Archive for: April, 2016

Finding out what your IC is interested in funding.

Apr 05 2016 Published by under Uncategorized

In a comment Brain said:

Yup, NIMH is (in)famous for this. Some topics just are not considered “mental health” and if that is what you want to study your are SOL with them. I have not figured out who picks the in and out topics. However, I have lucked my way in to working on “in” topics and this can get you funded with what would appear to be unfundable score.

Actually, its usually NIH staff who picks the topics, often in consultation with Important People in the Field.

But! Finding this out is not too difficult. Every IC publishes statements about interests. They usually have multiple statements in multiple places.

So to pick a small, and obscure IC: National Institute of Dental & Craniofacial Research (NIDCR). There is a reason I'm picking NIDCR, which I will make clear to you. Promise.

Here is the overall statement of the NIDCR mission. If one searches for "mission" and the name of the IC, one can almost always find something.

The mission of the National Institute of Dental and Craniofacial Research (NIDCR) is to improve dental, oral, and craniofacial health through research, research training, and the dissemination of health information.  We accomplish our mission by:
  • Performing and supporting basic, translational, and clinical research;
  • Conducting and funding research training and career development programs to ensure an adequate number of talented, well-prepared, and diverse investigators;
  • Coordinating and assisting relevant research and research-related activities among all sectors of the research community;
  • Promoting the timely transfer of knowledge gained from research and its implications for health to the public, health professionals, researchers, and policy-makers.

Admittedly, this is kind of vague, if you are asking "do they fund what I do?". In fact, this could be the mission of any IC as it has little that is specific to this Institute. So go further.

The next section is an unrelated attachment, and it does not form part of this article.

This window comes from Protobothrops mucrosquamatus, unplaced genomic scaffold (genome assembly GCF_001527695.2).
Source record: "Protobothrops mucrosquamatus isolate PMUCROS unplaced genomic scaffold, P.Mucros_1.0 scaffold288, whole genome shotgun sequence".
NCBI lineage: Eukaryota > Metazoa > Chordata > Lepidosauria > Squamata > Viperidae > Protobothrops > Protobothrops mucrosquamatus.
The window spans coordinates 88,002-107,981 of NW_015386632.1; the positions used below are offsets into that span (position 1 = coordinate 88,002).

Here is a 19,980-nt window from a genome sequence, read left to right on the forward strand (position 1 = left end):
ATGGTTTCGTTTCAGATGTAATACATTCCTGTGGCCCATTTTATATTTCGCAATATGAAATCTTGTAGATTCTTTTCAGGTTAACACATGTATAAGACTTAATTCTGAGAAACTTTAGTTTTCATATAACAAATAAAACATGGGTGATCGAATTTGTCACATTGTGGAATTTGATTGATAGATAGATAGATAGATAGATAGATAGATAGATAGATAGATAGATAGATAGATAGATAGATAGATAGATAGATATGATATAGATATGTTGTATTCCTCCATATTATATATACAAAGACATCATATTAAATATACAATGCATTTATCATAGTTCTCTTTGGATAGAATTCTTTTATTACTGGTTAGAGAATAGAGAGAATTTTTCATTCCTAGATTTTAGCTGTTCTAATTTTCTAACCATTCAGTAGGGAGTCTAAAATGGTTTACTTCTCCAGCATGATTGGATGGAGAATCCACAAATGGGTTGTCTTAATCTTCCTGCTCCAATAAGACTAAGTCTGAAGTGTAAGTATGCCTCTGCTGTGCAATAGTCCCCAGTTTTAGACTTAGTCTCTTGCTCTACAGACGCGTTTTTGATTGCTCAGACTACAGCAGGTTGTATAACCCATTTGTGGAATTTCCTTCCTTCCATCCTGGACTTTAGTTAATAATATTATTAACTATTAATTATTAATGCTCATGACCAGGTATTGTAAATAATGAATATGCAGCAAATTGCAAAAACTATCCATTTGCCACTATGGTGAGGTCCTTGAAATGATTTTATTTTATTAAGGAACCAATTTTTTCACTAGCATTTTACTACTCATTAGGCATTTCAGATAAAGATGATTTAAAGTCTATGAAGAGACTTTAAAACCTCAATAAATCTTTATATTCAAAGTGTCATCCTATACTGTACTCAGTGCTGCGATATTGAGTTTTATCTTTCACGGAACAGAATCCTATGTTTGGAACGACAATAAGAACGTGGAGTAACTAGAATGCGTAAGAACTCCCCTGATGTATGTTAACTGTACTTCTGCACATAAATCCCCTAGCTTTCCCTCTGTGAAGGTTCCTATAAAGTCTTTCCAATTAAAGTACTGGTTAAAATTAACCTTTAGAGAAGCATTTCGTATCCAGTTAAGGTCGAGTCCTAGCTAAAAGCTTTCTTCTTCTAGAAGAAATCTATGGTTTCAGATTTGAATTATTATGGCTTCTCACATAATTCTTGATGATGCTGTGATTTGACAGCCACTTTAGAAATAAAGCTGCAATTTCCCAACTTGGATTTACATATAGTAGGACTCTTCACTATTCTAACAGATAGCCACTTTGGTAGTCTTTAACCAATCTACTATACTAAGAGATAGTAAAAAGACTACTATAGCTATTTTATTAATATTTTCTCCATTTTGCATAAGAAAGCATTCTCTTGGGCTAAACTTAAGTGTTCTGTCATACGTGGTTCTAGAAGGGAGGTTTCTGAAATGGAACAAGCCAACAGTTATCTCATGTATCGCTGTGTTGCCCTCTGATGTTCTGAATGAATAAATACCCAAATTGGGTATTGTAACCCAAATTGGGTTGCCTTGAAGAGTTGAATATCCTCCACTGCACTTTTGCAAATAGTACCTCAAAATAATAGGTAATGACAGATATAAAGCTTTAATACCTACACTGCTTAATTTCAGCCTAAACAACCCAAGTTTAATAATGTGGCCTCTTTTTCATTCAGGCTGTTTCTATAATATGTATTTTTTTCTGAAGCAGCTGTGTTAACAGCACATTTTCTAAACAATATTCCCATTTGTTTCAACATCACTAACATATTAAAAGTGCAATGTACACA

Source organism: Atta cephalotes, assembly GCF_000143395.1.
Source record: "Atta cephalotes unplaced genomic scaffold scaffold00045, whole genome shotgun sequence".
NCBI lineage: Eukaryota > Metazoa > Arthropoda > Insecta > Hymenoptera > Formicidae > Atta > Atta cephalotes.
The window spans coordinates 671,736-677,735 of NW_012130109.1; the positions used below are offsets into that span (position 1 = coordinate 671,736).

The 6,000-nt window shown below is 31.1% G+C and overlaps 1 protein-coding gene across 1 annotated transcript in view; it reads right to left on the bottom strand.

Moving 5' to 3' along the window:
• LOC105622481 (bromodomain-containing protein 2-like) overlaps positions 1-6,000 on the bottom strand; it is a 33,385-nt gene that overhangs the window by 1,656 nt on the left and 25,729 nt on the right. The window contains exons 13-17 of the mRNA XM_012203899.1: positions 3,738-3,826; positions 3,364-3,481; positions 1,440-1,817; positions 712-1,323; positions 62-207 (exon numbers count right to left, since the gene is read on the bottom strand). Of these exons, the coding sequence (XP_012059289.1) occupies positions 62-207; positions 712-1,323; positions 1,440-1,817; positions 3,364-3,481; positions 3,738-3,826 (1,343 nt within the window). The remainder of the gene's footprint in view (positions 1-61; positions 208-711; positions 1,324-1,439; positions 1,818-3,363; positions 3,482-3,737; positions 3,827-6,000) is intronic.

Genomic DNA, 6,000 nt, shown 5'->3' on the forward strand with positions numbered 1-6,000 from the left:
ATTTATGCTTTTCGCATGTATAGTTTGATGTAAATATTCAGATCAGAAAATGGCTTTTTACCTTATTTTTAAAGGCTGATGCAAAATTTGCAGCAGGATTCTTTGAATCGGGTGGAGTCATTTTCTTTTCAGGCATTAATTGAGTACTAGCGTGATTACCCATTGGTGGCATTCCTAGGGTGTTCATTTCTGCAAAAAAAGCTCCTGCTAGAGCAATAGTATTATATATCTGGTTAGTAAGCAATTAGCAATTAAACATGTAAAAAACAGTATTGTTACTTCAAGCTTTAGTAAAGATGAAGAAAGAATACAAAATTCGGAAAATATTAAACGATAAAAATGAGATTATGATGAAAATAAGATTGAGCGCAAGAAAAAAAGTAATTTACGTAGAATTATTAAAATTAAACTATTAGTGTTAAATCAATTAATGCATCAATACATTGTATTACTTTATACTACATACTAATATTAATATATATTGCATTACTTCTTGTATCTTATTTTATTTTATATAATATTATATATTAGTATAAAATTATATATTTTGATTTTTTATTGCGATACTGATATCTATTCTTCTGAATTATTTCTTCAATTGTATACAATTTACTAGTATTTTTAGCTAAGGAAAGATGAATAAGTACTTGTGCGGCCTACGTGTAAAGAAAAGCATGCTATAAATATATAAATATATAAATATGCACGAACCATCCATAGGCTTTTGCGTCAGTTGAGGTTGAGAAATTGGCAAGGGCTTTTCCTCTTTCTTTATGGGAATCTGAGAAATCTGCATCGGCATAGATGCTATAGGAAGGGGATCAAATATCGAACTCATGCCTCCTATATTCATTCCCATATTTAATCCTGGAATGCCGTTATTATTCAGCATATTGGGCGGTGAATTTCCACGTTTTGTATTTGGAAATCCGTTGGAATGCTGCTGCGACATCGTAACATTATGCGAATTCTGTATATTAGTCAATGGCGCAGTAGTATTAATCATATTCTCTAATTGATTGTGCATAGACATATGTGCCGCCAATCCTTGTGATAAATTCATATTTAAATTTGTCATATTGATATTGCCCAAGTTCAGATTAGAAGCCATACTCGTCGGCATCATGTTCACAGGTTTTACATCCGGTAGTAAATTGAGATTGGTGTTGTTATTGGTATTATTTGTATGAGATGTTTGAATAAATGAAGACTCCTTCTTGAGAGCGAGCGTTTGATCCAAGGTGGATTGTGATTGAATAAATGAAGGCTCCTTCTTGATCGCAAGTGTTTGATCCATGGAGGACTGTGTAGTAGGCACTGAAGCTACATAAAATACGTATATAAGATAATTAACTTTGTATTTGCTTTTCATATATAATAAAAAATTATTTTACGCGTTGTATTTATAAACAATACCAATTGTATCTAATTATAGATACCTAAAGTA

Here is the link to their Strategic Plan. Note the strategic plan is 2014-2019. Thus, if one is looking in 2016, one might also wish to look for updates. The specific goals are also kind of vague, but now include the words "dental" "oral" and "craniofacial health". For example:

GOAL 1: Support the best science to improve dental, oral, and craniofacial health.

Luckily each goal has a link to a number of objectives. If you follow the first one, there are a couple of objectives that are still rather vague:

Objective 1.1: Enable basic research to advance knowledge of dental, oral, and craniofacial health.

This may do little for you, but the 6-8 paragraphs that follow this statement are a veritable gold mine, nay platinum mine, of information. To wit,  there are lots of specific words, including:

  • salivary gland research
  • the role and formation of viral reservoirs in oral cells and tissues,
  • fundamental oropharyngeal cancer research
  • basic mechanisms of cell biology such as growth and development, differentiation, stem-cell function, and regeneration

Further, on the NIDCR grants and funding page is a link for "Funding Opportunity Announcements" with a link to "by topic". This is a list of 21 subsidiary links, including "health disparities", "small business" "career development" "AIDS" and "training". Lots of good stuff. When you follow any of these links, you arrive at a page of PARs, and, importantly, a PO person with the responsibility for those particular PA's.